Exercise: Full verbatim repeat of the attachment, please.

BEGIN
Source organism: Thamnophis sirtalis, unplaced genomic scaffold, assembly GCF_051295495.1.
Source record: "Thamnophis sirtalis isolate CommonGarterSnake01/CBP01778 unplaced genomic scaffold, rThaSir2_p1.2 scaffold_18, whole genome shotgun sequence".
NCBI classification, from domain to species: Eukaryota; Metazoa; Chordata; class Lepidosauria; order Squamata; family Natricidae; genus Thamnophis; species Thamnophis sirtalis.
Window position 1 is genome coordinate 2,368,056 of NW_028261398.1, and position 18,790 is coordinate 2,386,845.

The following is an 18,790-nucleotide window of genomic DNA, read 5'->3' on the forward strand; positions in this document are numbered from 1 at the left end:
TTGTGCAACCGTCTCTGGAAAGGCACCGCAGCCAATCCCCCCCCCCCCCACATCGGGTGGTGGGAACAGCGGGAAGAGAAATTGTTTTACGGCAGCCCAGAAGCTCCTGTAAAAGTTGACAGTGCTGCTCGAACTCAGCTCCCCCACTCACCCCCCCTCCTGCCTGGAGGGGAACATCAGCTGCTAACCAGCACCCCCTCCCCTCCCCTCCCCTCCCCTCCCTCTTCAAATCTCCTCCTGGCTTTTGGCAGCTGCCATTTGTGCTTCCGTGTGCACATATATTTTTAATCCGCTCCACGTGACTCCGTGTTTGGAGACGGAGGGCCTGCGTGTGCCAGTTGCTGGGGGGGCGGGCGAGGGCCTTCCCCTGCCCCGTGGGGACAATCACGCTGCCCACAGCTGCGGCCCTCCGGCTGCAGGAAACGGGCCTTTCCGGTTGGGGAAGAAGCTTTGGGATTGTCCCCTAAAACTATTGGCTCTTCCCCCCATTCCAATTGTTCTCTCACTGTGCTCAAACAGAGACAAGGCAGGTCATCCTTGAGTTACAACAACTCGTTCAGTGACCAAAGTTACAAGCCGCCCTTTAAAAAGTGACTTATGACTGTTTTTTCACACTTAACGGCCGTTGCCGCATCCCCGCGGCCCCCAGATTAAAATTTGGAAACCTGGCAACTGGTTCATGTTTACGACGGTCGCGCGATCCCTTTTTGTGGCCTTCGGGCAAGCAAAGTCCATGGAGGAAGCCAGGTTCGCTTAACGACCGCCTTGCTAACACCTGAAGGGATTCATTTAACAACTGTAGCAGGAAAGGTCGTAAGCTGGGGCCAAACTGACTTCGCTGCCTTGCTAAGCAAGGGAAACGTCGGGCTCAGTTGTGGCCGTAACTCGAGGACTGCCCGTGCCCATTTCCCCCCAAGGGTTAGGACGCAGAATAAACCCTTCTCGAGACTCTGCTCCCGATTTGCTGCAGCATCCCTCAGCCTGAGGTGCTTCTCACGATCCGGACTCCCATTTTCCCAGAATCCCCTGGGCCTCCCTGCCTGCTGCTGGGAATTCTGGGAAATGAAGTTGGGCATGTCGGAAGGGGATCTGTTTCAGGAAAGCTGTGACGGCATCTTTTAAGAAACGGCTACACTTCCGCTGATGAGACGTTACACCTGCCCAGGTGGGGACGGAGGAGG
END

Source organism: Thamnophis sirtalis, unplaced genomic scaffold, assembly GCF_051295495.1.
Source record: "Thamnophis sirtalis isolate CommonGarterSnake01/CBP01778 unplaced genomic scaffold, rThaSir2_p1.2 scaffold_18, whole genome shotgun sequence".
NCBI classification, from domain to species: Eukaryota; Metazoa; Chordata; class Lepidosauria; order Squamata; family Natricidae; genus Thamnophis; species Thamnophis sirtalis.
Window position 1 is genome coordinate 2,368,056 of NW_028261398.1, and position 18,790 is coordinate 2,386,845.

The following is an 18,790-nucleotide window of genomic DNA, read 5'->3' on the forward strand; positions in this document are numbered from 1 at the left end:
TTGTGCAACCGTCTCTGGAAAGGCACCGCAGCCAATCCCCCCCCCCCCCACATCGGGTGGTGGGAACAGCGGGAAGAGAAATTGTTTTACGGCAGCCCAGAAGCTCCTGTAAAAGTTGACAGTGCTGCTCGAACTCAGCTCCCCCACTCACCCCCCCTCCTGCCTGGAGGGGAACATCAGCTGCTAACCAGCACCCCCTCCCCTCCCCTCCCCTCCCCTCCCTCTTCAAATCTCCTCCTGGCTTTTGGCAGCTGCCATTTGTGCTTCCGTGTGCACATATATTTTTAATCCGCTCCACGTGACTCCGTGTTTGGAGACGGAGGGCCTGCGTGTGCCAGTTGCTGGGGGGGCGGGCGAGGGCCTTCCCCTGCCCCGTGGGGACAATCACGCTGCCCACAGCTGCGGCCCTCCGGCTGCAGGAAACGGGCCTTTCCGGTTGGGGAAGAAGCTTTGGGATTGTCCCCTAAAACTATTGGCTCTTCCCCCCATTCCAATTGTTCTCTCACTGTGCTCAAACAGAGACAAGGCAGGTCATCCTTGAGTTACAACAACTCGTTCAGTGACCAAAGTTACAAGCCGCCCTTTAAAAAGTGACTTATGACTGTTTTTTCACACTTAACGGCCGTTGCCGCATCCCCGCGGCCCCCAGATTAAAATTTGGAAACCTGGCAACTGGTTCATGTTTACGACGGTCGCGCGATCCCTTTTTGTGGCCTTCGGGCAAGCAAAGTCCATGGAGGAAGCCAGGTTCGCTTAACGACCGCCTTGCTAACACCTGAAGGGATTCATTTAACAACTGTAGCAGGAAAGGTCGTAAGCTGGGGCCAAACTGACTTCGCTGCCTTGCTAAGCAAGGGAAACGTCGGGCTCAGTTGTGGCCGTAACTCGAGGACTGCCCGTGCCCATTTCCCCCCAAGGGTTAGGACGCAGAATAAACCCTTCTCGAGACTCTGCTCCCGATTTGCTGCAGCATCCCTCAGCCTGAGGTGCTTCTCACGATCCGGACTCCCATTTTCCCAGAATCCCCTGGGCCTCCCTGCCTGCTGCTGGGAATTCTGGGAAATGAAGTTGGGCATGTCGGAAGGGGATCTGTTTCAGGAAAGCTGTGACGGCATCTTTTAAGAAACGGCTACACTTCCGCTGATGAGACGTTACACCTGCCCAGGTGGGGACGGAGGAGG